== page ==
As the golfing world mourns the loss of ‘Lynds’, Mike Clayton remembers his pal who was “everyone’s friend”.
There has been a long-time joke on the Australian tour about getting caught on the wrong side of the draw. You know, when half the field gets a perfect, windless morning only for the afternoon lot to have to play through a heavy seaside wind on greens drying out and getting slicker by the minute.
It’s been universally known in Australia as the ‘Lyndsay Stephen draw’ because you could guarantee ‘Lynds’ would be off in the brutal afternoon conditions. Or so it seemed.
Of course, these things are always 50/50 but the long hitting man from Perth perhaps noticed his misfortune more than some others.
“We would all joke about it when playing tournaments. You had no chance if you were on the same side as Lynds. We loved him for that,” said Ian Baker-Finch when his friends heard the, sadly, inevitable news he had died in Perth.
Lynds (no one ever called him Lyndsay) had been sick for a few years but he always seemed so optimistic he would somehow beat the cancer.
He was a beautiful looking player. Blessed with perfect rhythm and a big, handsome swing he was one of the few who could keep up with Greg Norman off the tee when both were at their flying best.
Not that it did either of them much good one day many years ago at Royal Melbourne. They were drawn with an aging Kel Nagle who, at his longest, earned the nickname the ‘Pymble Crusher’ but the older man’s length was all but gone by the time the trio teed up on the Composite Course in the mid-1980s. Playing into the 18th green Kel was going in from a long way back with a four wood and both Lynds and Greg had only nine irons left.
Kel bumped his wood onto 15-feet, well inside the two bombers decidedly average pitch shots. As they got to the green Kel turned to them both and said, “Not really too much you can say boys.” It was one of those stories no matter how many times you heard it, one more time was never one too many.
Lynds played in Europe in what really was a golden era for Australians on the European Tour. Greg was just heading off to America when our lot started but Rodger Davis, Finchy, Wayne Grady, Mike Harwood, Peter Fowler, Wayne Riley, Vaughan Somers, Peter Senior, Frank Nobilo, Greg Turner (we always counted the New Zealanders as ours) had about as much fun as you can imagine. It was competitive but if anyone needed help it was always there.
But there was one torment none of us could ever help Lynds with. He was desperate, as we all were, every year, to play in The Open. Finchy famously won it, Harwood, Grady and Davis played well enough to finish second at different times but Lynds never got to play the game’s oldest championship.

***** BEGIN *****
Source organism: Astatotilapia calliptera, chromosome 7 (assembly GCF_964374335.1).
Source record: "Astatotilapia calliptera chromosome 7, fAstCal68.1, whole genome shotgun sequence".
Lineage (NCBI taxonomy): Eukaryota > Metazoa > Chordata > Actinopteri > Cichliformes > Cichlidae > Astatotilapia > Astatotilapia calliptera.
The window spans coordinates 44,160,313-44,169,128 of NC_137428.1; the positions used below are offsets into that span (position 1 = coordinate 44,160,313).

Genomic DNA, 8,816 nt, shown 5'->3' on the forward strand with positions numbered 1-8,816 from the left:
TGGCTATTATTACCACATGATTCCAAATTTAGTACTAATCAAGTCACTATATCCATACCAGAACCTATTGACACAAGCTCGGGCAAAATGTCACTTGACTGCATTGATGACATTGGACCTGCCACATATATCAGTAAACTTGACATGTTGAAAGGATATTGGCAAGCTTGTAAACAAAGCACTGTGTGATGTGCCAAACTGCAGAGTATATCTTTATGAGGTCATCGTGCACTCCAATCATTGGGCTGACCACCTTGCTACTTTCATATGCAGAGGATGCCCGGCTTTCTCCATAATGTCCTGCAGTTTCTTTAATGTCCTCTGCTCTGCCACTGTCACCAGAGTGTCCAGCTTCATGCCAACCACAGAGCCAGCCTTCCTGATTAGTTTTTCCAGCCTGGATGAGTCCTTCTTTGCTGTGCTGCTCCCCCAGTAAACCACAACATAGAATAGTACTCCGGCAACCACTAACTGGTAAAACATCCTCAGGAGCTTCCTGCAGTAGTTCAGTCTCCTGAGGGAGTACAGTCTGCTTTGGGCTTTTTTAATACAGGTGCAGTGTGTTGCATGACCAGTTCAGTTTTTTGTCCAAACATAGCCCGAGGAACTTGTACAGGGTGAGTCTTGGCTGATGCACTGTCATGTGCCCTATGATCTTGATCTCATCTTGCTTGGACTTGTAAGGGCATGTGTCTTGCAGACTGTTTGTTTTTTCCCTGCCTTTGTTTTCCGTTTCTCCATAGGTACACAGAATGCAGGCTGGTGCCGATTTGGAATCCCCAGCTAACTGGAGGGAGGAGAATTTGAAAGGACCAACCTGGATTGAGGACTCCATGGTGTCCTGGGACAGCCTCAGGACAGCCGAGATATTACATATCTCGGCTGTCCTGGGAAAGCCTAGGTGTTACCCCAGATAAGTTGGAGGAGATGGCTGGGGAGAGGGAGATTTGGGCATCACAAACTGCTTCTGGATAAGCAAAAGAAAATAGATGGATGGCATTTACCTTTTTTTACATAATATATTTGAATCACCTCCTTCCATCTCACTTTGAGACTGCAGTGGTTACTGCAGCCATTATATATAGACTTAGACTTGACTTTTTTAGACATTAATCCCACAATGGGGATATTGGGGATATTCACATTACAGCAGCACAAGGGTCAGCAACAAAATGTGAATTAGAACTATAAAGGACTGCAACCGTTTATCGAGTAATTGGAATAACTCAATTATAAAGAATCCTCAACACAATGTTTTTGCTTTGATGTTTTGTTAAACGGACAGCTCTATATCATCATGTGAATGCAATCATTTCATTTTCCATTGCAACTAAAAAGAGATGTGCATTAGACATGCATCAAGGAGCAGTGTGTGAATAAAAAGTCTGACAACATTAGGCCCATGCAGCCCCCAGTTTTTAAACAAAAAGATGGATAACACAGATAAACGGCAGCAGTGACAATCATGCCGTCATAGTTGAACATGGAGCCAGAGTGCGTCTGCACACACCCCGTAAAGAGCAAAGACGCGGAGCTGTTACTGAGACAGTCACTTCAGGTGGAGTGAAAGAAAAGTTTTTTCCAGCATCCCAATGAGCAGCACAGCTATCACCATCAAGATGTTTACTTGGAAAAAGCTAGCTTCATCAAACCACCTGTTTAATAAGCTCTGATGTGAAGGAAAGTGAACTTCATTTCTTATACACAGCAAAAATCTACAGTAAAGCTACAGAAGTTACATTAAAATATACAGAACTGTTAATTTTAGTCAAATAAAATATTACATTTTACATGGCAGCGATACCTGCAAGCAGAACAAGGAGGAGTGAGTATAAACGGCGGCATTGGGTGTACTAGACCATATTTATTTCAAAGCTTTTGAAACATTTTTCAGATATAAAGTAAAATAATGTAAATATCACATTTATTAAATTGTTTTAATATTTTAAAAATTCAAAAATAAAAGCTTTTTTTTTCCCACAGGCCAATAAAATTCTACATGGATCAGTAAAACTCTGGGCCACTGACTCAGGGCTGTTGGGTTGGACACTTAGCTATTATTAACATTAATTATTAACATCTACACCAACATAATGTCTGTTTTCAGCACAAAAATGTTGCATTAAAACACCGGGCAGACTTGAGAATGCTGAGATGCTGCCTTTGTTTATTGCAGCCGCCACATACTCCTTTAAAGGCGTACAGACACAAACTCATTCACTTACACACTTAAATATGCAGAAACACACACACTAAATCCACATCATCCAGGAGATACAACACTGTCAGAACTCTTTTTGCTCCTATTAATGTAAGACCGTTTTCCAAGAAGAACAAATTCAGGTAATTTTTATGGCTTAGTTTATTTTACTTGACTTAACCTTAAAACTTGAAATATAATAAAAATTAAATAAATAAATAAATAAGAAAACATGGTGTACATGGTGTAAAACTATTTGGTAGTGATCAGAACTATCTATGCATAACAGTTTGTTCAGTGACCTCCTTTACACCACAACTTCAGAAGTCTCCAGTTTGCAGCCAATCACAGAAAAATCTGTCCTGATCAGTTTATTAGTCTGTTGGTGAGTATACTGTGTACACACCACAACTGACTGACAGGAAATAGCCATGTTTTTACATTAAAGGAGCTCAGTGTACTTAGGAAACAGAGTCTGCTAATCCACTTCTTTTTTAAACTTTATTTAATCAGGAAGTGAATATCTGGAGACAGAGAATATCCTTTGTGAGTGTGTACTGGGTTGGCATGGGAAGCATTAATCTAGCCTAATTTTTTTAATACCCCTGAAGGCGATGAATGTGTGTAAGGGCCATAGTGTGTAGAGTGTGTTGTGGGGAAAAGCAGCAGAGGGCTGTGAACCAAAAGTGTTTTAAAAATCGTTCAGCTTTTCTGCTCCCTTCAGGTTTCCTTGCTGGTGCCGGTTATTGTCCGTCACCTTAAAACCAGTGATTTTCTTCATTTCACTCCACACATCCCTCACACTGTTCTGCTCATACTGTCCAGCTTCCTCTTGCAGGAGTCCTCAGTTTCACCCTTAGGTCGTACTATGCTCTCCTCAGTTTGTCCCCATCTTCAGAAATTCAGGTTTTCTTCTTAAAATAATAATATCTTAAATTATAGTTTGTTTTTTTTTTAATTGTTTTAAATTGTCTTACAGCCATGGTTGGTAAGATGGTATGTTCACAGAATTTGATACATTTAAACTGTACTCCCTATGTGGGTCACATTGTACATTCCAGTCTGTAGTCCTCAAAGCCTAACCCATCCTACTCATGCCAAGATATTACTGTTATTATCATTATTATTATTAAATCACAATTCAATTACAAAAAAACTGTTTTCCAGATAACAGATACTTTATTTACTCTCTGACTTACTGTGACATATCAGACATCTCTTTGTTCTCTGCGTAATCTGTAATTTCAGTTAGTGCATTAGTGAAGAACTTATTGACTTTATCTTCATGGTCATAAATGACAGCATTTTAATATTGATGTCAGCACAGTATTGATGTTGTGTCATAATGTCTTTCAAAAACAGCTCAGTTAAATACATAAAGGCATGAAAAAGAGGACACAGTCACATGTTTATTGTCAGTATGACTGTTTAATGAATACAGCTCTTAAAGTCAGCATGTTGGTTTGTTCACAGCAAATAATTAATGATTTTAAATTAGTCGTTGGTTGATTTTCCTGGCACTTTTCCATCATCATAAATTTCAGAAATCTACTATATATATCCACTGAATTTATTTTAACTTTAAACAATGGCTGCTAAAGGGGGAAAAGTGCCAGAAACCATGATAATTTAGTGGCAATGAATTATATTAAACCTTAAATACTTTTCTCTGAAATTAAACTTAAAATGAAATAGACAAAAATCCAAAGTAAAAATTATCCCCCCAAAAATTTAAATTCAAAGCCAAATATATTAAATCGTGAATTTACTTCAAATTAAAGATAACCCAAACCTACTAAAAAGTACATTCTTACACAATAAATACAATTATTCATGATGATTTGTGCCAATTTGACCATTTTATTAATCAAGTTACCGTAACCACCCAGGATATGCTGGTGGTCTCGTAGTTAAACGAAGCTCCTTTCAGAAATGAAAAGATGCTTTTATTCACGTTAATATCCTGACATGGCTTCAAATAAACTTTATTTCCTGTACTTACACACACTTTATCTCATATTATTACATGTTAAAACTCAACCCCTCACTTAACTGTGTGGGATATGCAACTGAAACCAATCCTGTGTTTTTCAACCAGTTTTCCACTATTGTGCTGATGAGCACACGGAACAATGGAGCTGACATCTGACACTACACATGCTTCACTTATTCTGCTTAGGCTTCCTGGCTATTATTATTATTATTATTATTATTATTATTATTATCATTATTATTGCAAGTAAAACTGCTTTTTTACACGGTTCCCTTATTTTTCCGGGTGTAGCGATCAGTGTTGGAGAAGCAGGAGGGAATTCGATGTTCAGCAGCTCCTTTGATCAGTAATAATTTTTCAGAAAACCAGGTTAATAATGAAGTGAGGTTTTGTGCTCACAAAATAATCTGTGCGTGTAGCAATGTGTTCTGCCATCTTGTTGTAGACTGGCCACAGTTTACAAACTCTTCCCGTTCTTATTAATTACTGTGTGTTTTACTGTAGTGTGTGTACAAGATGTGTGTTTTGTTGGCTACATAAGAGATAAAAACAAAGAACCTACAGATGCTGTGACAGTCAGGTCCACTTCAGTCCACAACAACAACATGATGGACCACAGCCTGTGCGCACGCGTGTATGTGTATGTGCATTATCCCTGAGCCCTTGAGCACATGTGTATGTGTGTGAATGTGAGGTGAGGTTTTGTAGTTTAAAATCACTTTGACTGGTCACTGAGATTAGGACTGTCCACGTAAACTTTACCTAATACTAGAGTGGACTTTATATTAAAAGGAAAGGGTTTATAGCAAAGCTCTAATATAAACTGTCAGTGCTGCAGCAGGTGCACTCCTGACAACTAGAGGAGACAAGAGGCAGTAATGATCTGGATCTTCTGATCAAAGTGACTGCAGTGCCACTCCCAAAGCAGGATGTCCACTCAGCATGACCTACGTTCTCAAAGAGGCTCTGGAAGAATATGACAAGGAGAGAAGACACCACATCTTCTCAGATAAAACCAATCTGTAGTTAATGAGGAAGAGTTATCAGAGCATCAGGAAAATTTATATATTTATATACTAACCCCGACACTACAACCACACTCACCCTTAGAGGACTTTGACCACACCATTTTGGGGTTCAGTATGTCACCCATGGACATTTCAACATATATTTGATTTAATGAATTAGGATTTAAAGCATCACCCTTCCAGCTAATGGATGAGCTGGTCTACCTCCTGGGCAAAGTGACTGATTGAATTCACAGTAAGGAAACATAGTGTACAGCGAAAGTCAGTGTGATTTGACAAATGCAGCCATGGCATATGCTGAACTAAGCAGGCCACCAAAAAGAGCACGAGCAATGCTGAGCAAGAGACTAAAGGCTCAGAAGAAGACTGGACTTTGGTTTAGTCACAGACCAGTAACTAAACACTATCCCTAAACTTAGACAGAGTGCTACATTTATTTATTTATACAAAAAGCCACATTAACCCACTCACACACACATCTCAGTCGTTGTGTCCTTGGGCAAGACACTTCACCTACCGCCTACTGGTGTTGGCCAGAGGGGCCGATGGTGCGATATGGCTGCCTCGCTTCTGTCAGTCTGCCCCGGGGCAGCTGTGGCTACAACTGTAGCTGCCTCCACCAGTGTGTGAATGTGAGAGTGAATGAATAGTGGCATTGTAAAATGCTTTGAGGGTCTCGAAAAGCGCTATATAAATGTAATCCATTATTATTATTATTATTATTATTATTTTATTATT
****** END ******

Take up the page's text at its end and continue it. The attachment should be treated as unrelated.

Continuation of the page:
It really was a pity because he was easily a good enough player, but the cards just fell where they did.
1986 was a particularly torturous year. The top five non-exempt players in the previous week’s tournament at Moortown made it straight into Turnberry – the famous Greg Norman Open.
Lynds jumped out to an early, 65,67, lead on the famous Alister MacKenzie course but a 76 on Saturday did him no favours and a 70 on the final day tied him for ninth and a place in a four-man playoff for one spot.
He missed it, drove all the way to Scotland, teed up in the 36-hole qualifier and missed that by a shot. There’s not much you can say to a mate in that situation but you can bet it was a long drive back to London.
Later in the same year Norman was on his triumphant homecoming tour and in his best form. He won the Queensland, New South Wales, South Australian and West Australian Opens but Lynds was second at Concord, a shot ahead of Steve Elkington, tied with Mark O’Meara for fourth at Lake Karrinyup, 10th in Queensland and 14th at Kooyonga. Greg, of course eclipsed us all but it was an awfully nice run of form for the sweet swinger.
Three growing children brought him home from Europe and he parlayed his reputation into a career of corporate golf. He was a terrific imitator of swings, a great storyteller and had the necessary patience of a saint when it came to teaching amateurs, many of whom were there because they’d bought an expensive car and not because they were any great shakes as golfers. He would always make them laugh and sent them away better players than when they arrived.
Lynds truly did get the bad side of the draw when it came to the most important of things, but he handled it was well as anyone could have, and with nary a word of complaint.
Like golf, it wasn’t fair, but the many who met him all over the world will remember someone who, as Finchy said, “(Lynds) was everyone’s friend with not one enemy in the world.”